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Venezuela Hates Capybaras

 

Capybara family at Hato El Frio, Venezuela

Capybara family at Hato El Frio, Venezuela

(Owner’s Blog)

In Febrary of 2007, my kids (Coral & Philip Waters) and I went to Venezuela. One of the places we went was a large ranch called Hato El Frio in the Los Llanos region. Los Llanos is often reffered to as the New World equivalent of the African plains. Such a tremendous abundance of wildlife! And among those swamps and plains roam the world’s largest rodents, the capybaras.

Capybaras have disappeared in parts of their range where they are over-hunted or where there has been significant habitat destruction due to farming, daming and deforestation. Hato El Frio was one place where they still occurred in large number due to the ranche’s progressive attitudes.

Hato El Frio (and Hato El Cedral, although I did not visit there) were experiments in sustainable ranching along with ecotourism. Dams were built to encourage wildlife to remain year-round and to provide more habitat for aquatic or semi-aquatic species. In addition, cattle and water buffalo were raised for meat. Capybaras were also “harvested” but in a sustainable manner. For decades the ranch maintained a science station that studied the affects of ranching on wildlife populations.

The following photos show some of the interesting animals that we saw on our week-long stay.

Tamandua or Lesser Anteater at Hato El Frio, Venezuela

Tamandua or Lesser Anteater at Hato El Frio, Venezuela

Giant Anteater at Hato El Frio, Venezuela

Giant Anteater at Hato El Frio, Venezuela

Rufous-tailed Jacamar at Hato El Frio, Venezuela

Rufous-tailed Jacamar at Hato El Frio, Venezuela

Three species of Ibis at Hato El Frio, Venezuela

Three species of Ibis at Hato El Frio, Venezuela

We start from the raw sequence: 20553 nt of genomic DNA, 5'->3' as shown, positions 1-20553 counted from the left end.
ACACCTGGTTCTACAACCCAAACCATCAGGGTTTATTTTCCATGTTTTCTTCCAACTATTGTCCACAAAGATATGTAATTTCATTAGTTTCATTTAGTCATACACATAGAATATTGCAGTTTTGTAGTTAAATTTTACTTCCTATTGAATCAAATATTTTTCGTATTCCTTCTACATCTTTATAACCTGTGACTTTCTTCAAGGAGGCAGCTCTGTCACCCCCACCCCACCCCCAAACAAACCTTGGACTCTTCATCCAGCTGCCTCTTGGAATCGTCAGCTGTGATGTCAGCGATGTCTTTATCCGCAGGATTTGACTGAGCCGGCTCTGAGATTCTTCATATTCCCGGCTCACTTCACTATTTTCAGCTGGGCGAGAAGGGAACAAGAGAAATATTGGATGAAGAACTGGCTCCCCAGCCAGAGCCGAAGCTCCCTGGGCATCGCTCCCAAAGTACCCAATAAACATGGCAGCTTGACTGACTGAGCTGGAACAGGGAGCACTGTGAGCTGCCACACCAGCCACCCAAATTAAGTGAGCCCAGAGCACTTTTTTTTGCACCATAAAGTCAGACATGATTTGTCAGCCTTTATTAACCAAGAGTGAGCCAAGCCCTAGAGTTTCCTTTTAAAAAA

Scarlet Macaws Flying at Hato El Frio, Venezuela

Scarlet Macaws Flying at Hato El Frio, Venezuela

Howler Monkey at Hato El Frio, Venezuela

Howler Monkey at Hato El Frio, Venezuela

I could go on but you are probably wondering what the point is. So let me get to it. The Venezuelan government, under Hugo Chavez, has nationalized Hato El Frio and Hato El Cedral. See this article, Venezuela Coverts Tourist Destination into Farm Land.

I doubt that they are even now maintaining the Hatos’ programs to rebuild populations of the seriously endangered Orinoco crocodile, red-footed tortoises, Orinoco side-neck turtles or river dolphins. I doubt that they are concerning themselves with sustainability. These ranches have served as a beacon to the region as to what can be done to use the land while retaining wildlife. Now all of that is gone.

This is a terrible tragedy made even worse by the fact that most Americans–who live so close–don’t even know what the world is losing. Most Americans don’t even know what a capybara is. Caplin and I are devastated. No species is safe if people and governments don’t care.

(Follow this link to see more of my photos of Hato El Frio including more capybara photos.)